PM Modi’s ‘one nation, one election’ proposal is being viewed with scepticism by most opposition parties, even as President Ram Nath Kovind endorsed it during his address to both Houses of Parliament on Thursday. The CPM has dubbed the plan ‘anti-democratic and anti-federal’ and ‘an attempt to replace the parliamentary system with the presidential one’, while the Congress has termed it a ploy to divert people’s attention from key issues such as unemployment and farmer suicides. The idea, which does make sense if implemented in national interest, has unfortunately acquired a partisan hue.
Elections are a humongous exercise — costly as well as time-consuming — in the world’s largest democracy. A country/state that remains in the poll mode more often than not suffers on the development front due to the repeated imposition of the model code of conduct. Considerable savings in terms of money and manpower are likely if the Lok Sabha and Assembly elections are held together. Such was the practice in the 1950s and 1960s, when the Congress ruled the roost. However, the dissolution of some Legislative Assemblies in 1968-69 and the Lok Sabha in late 1970 led to separate elections to Assemblies and Parliament.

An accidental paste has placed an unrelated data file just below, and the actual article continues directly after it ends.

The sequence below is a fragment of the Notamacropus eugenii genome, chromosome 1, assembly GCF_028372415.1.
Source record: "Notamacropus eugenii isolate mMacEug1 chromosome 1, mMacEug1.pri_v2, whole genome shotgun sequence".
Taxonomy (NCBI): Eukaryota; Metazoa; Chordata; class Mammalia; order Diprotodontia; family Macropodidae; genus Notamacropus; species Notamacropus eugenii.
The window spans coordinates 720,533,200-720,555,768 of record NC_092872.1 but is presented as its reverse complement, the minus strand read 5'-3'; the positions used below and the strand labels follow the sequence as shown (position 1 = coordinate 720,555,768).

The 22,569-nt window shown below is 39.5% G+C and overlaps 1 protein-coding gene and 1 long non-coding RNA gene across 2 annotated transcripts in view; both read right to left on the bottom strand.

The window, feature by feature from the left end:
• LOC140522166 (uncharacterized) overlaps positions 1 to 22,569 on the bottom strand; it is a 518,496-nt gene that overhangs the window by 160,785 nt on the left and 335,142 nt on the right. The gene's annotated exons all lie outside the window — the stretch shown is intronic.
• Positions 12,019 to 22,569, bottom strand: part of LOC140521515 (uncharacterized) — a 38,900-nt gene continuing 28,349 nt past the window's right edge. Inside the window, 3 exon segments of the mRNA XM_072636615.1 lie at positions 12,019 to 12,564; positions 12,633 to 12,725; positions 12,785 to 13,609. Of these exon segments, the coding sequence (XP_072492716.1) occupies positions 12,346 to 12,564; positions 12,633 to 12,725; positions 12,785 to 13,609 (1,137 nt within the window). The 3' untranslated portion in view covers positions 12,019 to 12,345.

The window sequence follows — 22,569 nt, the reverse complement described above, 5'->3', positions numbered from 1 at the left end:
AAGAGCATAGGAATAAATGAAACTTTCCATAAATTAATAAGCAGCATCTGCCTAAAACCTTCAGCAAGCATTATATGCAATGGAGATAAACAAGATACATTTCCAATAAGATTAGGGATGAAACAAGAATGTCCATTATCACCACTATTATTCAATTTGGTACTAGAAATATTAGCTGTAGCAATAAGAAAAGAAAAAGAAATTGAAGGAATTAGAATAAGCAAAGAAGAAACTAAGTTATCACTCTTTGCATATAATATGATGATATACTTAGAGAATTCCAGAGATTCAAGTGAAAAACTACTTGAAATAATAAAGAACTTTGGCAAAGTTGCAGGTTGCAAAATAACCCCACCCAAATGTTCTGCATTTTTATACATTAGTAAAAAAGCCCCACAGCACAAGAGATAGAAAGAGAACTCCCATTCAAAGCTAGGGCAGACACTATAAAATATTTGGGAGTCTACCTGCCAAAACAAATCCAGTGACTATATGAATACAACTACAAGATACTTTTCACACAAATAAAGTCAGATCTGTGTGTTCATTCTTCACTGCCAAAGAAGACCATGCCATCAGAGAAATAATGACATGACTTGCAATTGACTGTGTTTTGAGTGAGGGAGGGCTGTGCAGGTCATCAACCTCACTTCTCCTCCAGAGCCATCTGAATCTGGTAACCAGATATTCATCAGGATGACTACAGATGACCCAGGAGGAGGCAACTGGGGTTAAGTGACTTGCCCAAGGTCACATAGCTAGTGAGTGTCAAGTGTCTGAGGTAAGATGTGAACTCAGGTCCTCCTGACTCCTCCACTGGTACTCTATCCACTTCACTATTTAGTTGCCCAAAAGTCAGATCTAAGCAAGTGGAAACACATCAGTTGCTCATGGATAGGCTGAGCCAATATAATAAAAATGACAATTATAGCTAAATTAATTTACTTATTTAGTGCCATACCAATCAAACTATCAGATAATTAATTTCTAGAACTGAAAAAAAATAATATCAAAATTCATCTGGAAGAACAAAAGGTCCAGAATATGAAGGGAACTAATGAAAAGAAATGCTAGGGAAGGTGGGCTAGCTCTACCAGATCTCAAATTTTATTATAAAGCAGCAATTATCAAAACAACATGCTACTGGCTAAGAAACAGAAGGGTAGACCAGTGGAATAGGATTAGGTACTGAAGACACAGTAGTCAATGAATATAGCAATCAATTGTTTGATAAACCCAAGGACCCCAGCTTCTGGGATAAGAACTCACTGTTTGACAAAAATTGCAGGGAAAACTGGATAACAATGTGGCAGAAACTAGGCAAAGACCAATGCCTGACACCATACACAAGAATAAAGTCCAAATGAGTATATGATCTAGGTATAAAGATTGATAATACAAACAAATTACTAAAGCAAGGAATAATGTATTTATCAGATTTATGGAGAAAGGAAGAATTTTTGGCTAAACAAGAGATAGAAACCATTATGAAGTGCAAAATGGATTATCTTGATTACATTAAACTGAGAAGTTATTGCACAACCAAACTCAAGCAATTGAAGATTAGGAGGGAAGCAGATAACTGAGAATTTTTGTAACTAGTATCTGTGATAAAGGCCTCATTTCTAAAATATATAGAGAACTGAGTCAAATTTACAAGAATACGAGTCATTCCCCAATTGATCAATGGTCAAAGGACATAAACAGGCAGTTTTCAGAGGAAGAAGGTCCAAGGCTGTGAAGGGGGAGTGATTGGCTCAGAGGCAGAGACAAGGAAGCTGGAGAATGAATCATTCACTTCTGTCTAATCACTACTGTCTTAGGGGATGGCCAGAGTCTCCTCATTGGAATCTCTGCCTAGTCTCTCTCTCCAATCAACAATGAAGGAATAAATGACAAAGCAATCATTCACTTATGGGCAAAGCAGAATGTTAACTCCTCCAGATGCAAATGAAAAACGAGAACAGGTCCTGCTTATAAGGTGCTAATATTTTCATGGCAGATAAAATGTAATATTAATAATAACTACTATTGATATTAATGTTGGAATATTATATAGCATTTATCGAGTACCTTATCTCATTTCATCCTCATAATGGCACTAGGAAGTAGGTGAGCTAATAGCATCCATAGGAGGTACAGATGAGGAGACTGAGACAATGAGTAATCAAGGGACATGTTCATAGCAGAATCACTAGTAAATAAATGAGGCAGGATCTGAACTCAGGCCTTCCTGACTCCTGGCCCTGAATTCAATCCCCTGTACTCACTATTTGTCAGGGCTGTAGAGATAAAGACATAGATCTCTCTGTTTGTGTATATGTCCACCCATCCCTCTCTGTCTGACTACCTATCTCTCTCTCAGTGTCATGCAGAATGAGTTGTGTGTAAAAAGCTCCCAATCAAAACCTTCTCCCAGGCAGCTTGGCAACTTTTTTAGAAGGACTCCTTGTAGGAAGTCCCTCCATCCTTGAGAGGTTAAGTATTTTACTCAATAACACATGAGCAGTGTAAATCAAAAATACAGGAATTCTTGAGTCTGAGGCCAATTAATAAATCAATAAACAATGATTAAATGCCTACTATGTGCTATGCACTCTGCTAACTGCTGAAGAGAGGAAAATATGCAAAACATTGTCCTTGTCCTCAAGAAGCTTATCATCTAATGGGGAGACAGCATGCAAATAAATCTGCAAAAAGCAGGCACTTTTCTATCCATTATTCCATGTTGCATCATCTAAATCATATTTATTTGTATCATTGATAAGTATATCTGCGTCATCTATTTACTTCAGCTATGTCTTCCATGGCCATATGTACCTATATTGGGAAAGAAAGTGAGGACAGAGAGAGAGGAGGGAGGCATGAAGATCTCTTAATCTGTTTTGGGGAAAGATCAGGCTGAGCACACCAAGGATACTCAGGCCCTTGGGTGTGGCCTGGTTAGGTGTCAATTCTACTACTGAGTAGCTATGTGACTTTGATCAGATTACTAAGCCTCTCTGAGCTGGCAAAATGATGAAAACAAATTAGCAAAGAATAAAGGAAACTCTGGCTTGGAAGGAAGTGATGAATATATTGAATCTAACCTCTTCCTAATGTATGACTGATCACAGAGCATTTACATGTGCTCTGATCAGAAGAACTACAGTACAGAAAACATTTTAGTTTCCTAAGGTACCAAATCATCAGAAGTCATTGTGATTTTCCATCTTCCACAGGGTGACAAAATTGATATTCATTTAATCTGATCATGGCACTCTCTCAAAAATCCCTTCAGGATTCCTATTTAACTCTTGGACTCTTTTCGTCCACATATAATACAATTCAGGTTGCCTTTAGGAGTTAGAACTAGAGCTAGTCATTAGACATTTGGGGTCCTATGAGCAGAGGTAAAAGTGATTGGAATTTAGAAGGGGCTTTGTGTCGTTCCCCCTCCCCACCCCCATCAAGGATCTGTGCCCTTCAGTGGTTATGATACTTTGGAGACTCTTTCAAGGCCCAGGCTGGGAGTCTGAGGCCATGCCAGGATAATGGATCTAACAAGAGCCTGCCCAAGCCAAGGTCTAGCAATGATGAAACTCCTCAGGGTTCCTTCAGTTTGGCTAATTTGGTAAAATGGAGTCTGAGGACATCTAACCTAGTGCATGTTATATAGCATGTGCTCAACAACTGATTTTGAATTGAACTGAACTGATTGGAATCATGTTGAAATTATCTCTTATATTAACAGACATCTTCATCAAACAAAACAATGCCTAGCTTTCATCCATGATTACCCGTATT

Defence Minister Rajnath Singh has claimed that ‘one nation, one election’ is the country’s agenda, not the government’s, but there are few takers for his argument. The onus is on the NDA government to allay fears that the BJP is making a pitch for simultaneous polls with an ulterior motive. There is a perception that the saffron party wants to cash in on its stupendous victory in the 2019 General Election to wrest control of a majority of the states and union territories. For the record, regional parties upstaged the BJP in Odisha as well as Andhra Pradesh, where parallel Lok Sabha and Assembly polls were conducted this year. Routed in the parliamentary poll battle, opposition parties presume that all is not lost as long as they can slug it out in the Assembly electoral arena. Amid the trust deficit, there is a dire need to build political consensus on the contentious issue.